CANBERRA, Nov. 29 (Xinhua) -- The Australian government has delayed the reopening of the country's borders amid concerns over the Omicron variant of COVID-19.
Prime Minister Scott Morrison announced on Monday night that the National Security Committee (NSC) has pushed the planned easing of border restrictions for international students and visa holders back from Dec. 1 to Dec. 15.
The decision was made based on advice from Chief Medical Officer (CMO) Paul Kelly to the NSC that more time was needed to evaluate whether Omicron poses a greater threat than the Delta variant.
"The temporary pause will ensure Australia can gather the information we need to better understand the Omicron variant, including the efficacy of the vaccine, the range of illness, including if it may generate more mild symptoms, and the level of transmission," said a joint statement by Morrison with cabinet ministers.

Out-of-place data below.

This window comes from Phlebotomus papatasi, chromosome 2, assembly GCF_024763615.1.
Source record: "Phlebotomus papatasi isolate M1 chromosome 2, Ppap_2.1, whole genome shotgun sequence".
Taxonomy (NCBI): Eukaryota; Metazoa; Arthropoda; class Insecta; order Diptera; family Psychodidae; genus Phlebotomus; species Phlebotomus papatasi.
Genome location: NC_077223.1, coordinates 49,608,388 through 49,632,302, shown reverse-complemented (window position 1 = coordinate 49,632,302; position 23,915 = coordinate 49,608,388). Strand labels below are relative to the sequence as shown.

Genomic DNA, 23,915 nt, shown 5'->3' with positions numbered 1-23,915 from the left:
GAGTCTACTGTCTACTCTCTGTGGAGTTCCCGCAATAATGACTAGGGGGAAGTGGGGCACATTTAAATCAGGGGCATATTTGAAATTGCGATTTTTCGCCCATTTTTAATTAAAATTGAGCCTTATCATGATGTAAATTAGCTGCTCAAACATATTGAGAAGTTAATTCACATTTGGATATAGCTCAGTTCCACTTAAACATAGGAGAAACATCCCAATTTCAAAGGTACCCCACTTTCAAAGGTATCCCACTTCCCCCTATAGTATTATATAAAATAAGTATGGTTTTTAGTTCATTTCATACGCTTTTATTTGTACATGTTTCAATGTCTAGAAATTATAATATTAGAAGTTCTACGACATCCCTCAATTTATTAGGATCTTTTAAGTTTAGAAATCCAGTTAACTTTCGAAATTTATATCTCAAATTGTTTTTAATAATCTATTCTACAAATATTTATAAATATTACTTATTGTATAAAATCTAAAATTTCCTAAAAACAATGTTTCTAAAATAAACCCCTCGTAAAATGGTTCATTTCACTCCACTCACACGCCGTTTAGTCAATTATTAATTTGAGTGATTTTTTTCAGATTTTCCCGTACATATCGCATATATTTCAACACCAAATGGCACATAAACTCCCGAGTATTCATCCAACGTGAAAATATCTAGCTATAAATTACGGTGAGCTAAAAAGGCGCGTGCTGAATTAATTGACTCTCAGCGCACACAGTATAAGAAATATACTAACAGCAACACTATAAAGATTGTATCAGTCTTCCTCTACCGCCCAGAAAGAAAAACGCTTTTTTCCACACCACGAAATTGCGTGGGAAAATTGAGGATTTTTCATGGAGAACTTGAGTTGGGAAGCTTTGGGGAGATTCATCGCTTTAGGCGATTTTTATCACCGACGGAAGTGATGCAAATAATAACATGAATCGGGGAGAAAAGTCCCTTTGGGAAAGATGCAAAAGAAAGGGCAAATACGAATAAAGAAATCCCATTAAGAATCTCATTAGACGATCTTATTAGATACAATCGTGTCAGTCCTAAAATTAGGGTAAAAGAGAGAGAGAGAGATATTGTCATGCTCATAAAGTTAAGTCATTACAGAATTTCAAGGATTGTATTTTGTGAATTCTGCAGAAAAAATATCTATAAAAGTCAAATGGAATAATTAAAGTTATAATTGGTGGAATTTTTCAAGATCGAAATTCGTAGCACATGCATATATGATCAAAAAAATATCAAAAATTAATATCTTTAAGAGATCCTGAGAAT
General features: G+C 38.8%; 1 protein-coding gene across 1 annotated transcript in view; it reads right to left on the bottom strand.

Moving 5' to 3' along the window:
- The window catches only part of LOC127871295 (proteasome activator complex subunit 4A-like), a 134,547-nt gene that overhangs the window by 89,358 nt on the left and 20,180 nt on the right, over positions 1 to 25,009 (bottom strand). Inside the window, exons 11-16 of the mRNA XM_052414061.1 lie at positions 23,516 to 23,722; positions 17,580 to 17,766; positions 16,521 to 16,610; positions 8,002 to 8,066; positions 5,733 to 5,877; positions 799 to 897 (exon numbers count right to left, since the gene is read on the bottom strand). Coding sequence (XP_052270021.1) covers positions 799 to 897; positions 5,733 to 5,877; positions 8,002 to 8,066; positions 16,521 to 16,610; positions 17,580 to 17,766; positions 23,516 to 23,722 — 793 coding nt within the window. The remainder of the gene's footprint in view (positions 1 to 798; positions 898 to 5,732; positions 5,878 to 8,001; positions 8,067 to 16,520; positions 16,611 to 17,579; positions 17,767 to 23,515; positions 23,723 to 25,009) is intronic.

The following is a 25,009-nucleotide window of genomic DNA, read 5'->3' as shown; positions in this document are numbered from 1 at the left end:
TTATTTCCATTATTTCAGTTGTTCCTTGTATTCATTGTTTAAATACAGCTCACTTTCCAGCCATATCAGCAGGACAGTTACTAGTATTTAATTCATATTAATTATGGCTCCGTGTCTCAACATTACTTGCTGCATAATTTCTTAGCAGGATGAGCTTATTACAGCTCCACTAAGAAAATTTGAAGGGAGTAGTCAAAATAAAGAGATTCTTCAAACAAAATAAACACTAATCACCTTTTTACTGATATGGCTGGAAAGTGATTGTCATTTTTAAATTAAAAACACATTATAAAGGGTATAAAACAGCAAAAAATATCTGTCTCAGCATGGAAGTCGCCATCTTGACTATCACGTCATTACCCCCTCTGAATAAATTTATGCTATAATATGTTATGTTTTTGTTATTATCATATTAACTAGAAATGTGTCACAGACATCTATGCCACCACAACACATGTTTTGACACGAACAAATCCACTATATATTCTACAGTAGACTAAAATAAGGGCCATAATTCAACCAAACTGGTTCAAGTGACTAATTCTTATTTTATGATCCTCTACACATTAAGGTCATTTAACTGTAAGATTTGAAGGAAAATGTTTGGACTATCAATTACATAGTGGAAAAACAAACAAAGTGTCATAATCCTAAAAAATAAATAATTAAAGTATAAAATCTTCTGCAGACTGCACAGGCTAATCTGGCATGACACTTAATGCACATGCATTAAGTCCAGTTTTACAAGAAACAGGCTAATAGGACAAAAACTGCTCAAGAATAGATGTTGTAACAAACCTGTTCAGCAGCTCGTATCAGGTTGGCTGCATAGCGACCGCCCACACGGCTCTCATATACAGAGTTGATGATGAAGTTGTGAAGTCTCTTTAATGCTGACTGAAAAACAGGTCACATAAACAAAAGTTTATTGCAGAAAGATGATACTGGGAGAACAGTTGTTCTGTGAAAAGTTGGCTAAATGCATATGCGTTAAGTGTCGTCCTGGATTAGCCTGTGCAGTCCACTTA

"We will continue to take sensible and responsive evidence based action, led by medical experts. This will ensure we can open safely, and stay safely open as we learn to live with the virus."
Australia's border was due to open to visa holders for the first time since March 2020, paving the way for migrants to enter the country and restart the lucrative international education market.
The reopening of travel from Japan and South Korea has also been delayed until Dec. 15.
Fully vaccinated Australian citizens and residents will still be able to enter the country subject to quarantine requirements in the state or territory in which they arrive.
As of Monday Australia has confirmed five cases of the variant.